Whether they know it or not, most everyone knows Bryan Garner’s work. He is after all the editor of Blacks Law Dictionary (since 1995) and the author of numerous books and articles on legal writing.
“He’s prolific. He’s the guru of legal writing,” according to David Voisinet, Appellate Division, Fourth Department law library director.
“Anything he does, we’re likely to buy here.”
Purchase, however, is not necessary in the case of Garner’s 2006-07 interviews of eight Supreme Court justices regarding their legal writing and advocacy preferences and styles. They were recently published by The Scribes Journal of Legal Writing (www.scribes.org), part of the Thomas Cooley School of Law in Lansing, Mich.
The interviews have garnered a lot of interest and have been featured on National Public Radio and The New York Times for the rare glimpse they provide of the justices and their proclivities.
“There’s nothing out there quite like this,” said Scribes Editor-in-Chief Joseph Kimble. “We’re very grateful for this (to Garner and the justices). It’s a gold mine of good advice for the profession,” Kimble said.
“It says something we probably knew all along about the importance of clarity, brevity and simplicity.”
Everybody it seems, has their favorite snippets from the answers the justices provided.
If you’ve got a case coming up in the court, don’t use “which” in a brief when “that” will do Chief Justice John Roberts revealed in the interview. Better to write like Justice Robert Jackson and emulate the style of Marbury v. Madison, an opinion “that” Justice Roberts told Garner, has withstood the test of time.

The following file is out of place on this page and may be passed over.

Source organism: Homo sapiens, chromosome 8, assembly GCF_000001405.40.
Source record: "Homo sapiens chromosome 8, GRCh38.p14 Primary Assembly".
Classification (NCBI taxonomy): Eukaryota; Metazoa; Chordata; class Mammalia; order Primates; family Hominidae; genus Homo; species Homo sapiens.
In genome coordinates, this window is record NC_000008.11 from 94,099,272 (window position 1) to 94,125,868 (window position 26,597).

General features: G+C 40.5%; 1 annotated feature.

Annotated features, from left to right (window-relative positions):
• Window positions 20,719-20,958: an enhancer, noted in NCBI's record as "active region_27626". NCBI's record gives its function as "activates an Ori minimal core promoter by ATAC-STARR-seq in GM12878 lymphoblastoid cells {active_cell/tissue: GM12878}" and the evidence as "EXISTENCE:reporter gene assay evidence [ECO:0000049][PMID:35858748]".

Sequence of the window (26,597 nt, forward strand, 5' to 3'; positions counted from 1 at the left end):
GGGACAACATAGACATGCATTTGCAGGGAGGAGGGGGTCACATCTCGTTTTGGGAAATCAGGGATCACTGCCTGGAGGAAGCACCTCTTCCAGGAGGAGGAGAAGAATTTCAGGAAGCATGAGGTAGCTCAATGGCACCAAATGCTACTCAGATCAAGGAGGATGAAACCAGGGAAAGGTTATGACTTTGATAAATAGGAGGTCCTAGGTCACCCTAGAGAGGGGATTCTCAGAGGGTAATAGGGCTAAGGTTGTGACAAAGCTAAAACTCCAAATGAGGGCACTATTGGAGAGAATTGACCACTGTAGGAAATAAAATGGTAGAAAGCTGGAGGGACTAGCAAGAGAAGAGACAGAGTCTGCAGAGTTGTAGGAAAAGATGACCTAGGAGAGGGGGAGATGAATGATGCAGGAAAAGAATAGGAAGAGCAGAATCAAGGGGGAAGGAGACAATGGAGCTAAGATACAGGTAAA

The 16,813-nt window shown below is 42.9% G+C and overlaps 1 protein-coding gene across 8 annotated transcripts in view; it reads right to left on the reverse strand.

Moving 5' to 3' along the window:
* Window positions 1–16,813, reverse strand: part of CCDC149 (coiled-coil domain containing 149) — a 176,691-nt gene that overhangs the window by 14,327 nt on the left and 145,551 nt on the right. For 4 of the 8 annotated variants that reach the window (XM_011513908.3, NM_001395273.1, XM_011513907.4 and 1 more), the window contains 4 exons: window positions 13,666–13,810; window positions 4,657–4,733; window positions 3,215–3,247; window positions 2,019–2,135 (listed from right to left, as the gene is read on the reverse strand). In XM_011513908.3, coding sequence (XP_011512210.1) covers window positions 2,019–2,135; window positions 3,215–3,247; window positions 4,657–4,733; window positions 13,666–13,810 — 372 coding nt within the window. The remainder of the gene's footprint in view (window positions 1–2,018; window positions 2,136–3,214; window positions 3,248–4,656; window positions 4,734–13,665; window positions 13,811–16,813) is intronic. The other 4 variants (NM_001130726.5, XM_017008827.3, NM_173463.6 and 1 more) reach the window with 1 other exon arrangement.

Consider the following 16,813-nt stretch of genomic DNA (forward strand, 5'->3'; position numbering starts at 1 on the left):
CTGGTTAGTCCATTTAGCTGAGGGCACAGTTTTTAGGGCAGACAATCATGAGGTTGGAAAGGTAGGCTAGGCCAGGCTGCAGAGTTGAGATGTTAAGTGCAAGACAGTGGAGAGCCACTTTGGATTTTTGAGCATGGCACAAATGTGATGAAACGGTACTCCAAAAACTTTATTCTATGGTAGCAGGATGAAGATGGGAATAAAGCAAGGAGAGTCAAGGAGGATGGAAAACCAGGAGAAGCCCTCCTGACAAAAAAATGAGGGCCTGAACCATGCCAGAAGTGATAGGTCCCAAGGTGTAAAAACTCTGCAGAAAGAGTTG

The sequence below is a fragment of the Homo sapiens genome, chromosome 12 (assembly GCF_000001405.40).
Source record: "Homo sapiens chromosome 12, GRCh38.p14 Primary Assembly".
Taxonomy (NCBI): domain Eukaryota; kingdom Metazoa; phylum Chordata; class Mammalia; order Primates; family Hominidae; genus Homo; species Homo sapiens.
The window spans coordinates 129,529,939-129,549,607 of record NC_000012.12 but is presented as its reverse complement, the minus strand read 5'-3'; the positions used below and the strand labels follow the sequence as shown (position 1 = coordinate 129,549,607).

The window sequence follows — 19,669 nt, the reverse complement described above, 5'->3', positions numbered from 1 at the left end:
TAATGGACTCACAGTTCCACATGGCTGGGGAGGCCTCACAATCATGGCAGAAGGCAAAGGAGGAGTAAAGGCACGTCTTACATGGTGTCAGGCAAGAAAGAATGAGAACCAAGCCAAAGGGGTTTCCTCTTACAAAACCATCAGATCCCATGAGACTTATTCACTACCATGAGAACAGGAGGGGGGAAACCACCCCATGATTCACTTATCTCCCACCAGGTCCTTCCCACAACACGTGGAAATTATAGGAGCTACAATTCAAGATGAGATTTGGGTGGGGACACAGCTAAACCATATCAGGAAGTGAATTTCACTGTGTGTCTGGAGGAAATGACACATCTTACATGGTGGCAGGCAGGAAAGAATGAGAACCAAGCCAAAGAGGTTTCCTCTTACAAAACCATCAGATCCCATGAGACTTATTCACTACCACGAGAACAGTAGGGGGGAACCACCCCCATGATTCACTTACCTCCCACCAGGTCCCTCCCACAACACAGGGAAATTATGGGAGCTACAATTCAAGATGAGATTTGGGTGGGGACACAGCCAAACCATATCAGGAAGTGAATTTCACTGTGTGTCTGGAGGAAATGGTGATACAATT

“You don’t have to be a lawyer to read one of Justice Jackson’s opinions and understand exactly what he’s saying. And that’s very valuable,” the chief justice said.
Some of Kimble’s favorite quotes include Justice Clarence Thomas: “[T]he genius is having a 10-dollar idea in a five-cent sentence, not having a five-cent idea in a 10-dollar sentence,” and Justice Antonin Scalia’s “[G]ood counsel welcomes, welcomes questions.”
All of the justices abhor “legalese.”
Garner was unable to interview Justice David Souter, who said: “There is a broad spectrum of legitimate opinion about the prudence of judges’ interviews, and I’m among the minimalists …”
Justice Souter said he has never been satisfied with his own writing and “would feel presumptuous telling other people what they ought to do.”
Garner started with Justice Scalia in October 2006. Justice Scalia initially declined the request but invited Garner for breakfast and Garner’s persistence paid off. The pair wrote “Making Your Case: The Art of Persuading Judges” in 2008.
In his introduction, Garner said he hoped to make a tradition of interviewing the justices and include the newest ones, Justices Sonia Sotomayor and Elena Kagan in the near future.
“I haven’t asked Justice Kagan yet and I’ve been waiting for Justice Sotomayer,” Garner said before boarding a flight to New York City to conduct a legal writing seminar at the Helmsley Park Lane Hotel today. “It’s early in their term but perhaps I shouldn’t delay due to all the attention this has received.”
Garner said he assured the justices that he would not use the interviews for commercial purposes but the interviews could show up in a nonprofit book or in the Scribes Journal, which he founded in 1990.
Garner commended Kimble for ensuring the accuracy of the transcripts in the Journal.
“(Scribes) is, I believe, the oldest leading journal of legal writing and we take enormous pride in trying to make it interesting, lively and useful to the legal profession,” Kimble said.
Garner said he was surprised at the reaction the written product received given the fact that videos of the interviews have been available to law school classes and the public at www.lawprose.org since 2007.